Advertising attempts to link political donations to political decisions

CEDAR RAPIDS, Iowa (KCRG) — Nationally, Republicans are pushing inflation as the Democrats’ fault. This ad attempts to subvert the argument against Republicans.

Source: State Rep. Christina Bohannan (D-Iowa City) runs against Congresswoman Mariannette Miller-Meeks (R-02) in Iowa’s 1st Congressional District. Her campaign runs an ad on TV9 arguing that the first-term MP’s policy decisions on inflation are tied to donations to her political campaign.

To claim: “Prices keep going up and my opponent won’t do anything about it, maybe because she’s too beholden to big oil and pharma”

Analysis: It should be noted that the on-screen text makes a slightly different claim that “Mariannetee Miller-Meeks took over $1 million from special interests in Washington.”

According to Center for Responsive Policywhich is a nonpartisan nonprofit that tracks political spending, the congresswoman accepted donations from 538 political action committees (PACs) across all different industries worth approximately $1,004,975 .

The campaign said it specifically uses data from ideological and industry PACs. Center for Responsive Policy since 2007, when she first ran for congress. These numbers exceed $1 million.

However, these donations specifically from big oil and pharmaceutical companies are less than $1 million. Rep. Marionette Miller-Meeks, according to the Center for Responsive Policy received a total of $38,840 individuals and political action committees (PACs) related to oil and gas during this election cycle.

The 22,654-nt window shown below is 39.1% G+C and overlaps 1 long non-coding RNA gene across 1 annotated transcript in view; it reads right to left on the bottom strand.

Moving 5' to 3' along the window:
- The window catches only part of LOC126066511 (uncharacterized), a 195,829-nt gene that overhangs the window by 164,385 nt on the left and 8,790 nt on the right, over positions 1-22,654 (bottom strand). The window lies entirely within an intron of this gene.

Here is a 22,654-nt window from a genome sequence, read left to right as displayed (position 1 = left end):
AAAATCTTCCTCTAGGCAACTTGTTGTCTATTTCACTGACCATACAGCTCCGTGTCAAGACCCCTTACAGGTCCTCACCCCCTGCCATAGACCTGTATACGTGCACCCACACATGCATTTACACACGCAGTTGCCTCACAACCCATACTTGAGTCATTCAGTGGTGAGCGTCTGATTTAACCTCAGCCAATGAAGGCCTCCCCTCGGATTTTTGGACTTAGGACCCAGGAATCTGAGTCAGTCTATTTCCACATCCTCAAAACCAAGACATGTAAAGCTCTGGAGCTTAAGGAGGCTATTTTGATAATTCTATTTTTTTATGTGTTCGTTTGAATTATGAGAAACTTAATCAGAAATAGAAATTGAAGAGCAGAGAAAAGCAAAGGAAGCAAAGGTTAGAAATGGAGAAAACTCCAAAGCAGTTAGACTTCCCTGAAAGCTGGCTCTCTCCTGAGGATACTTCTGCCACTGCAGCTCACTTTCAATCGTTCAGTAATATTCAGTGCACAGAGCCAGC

An analysis of the MP’s TV9 FEC data, especially its two active campaigns, shows that most of those donations were $10,000 and under. These donations from pharmaceutical companies are even more modest, ranging from $500 to $3,500 of about 9 companies, according to the Center for Responsive Politics.

These donations have accrued over Miller-Meeks’ political career as she ran for Congress several times before being elected in 2020. The Center for Responsive Politics said she received $137,660 from groups and individuals associated with energy and natural resources from 2007 to 2022. She also received $564,754 from individuals and PACs related to the health sector, which also includes health professionals.

Rep. Miller-Meeks and Rep. Bohannan both received donations from PAC leadership, which receives donations from oil and pharmaceutical companies.

Although not in the ad, the campaign said it was referring to Miller-Meek’s vote against the bill known as the Cut Inflation Act. According the a congressional research service, the bill makes changes to the tax code, allows Medicare to negotiate drug prices for certain drugs, and funds numerous climate initiatives.

Conclusion: The narrator’s statement and the on-screen text contradict each other, misleading the viewer. The announcement also gives no evidence of how these donations influence Rep. Miller-Meeks’ policy positions. That’s why this ad gets a D.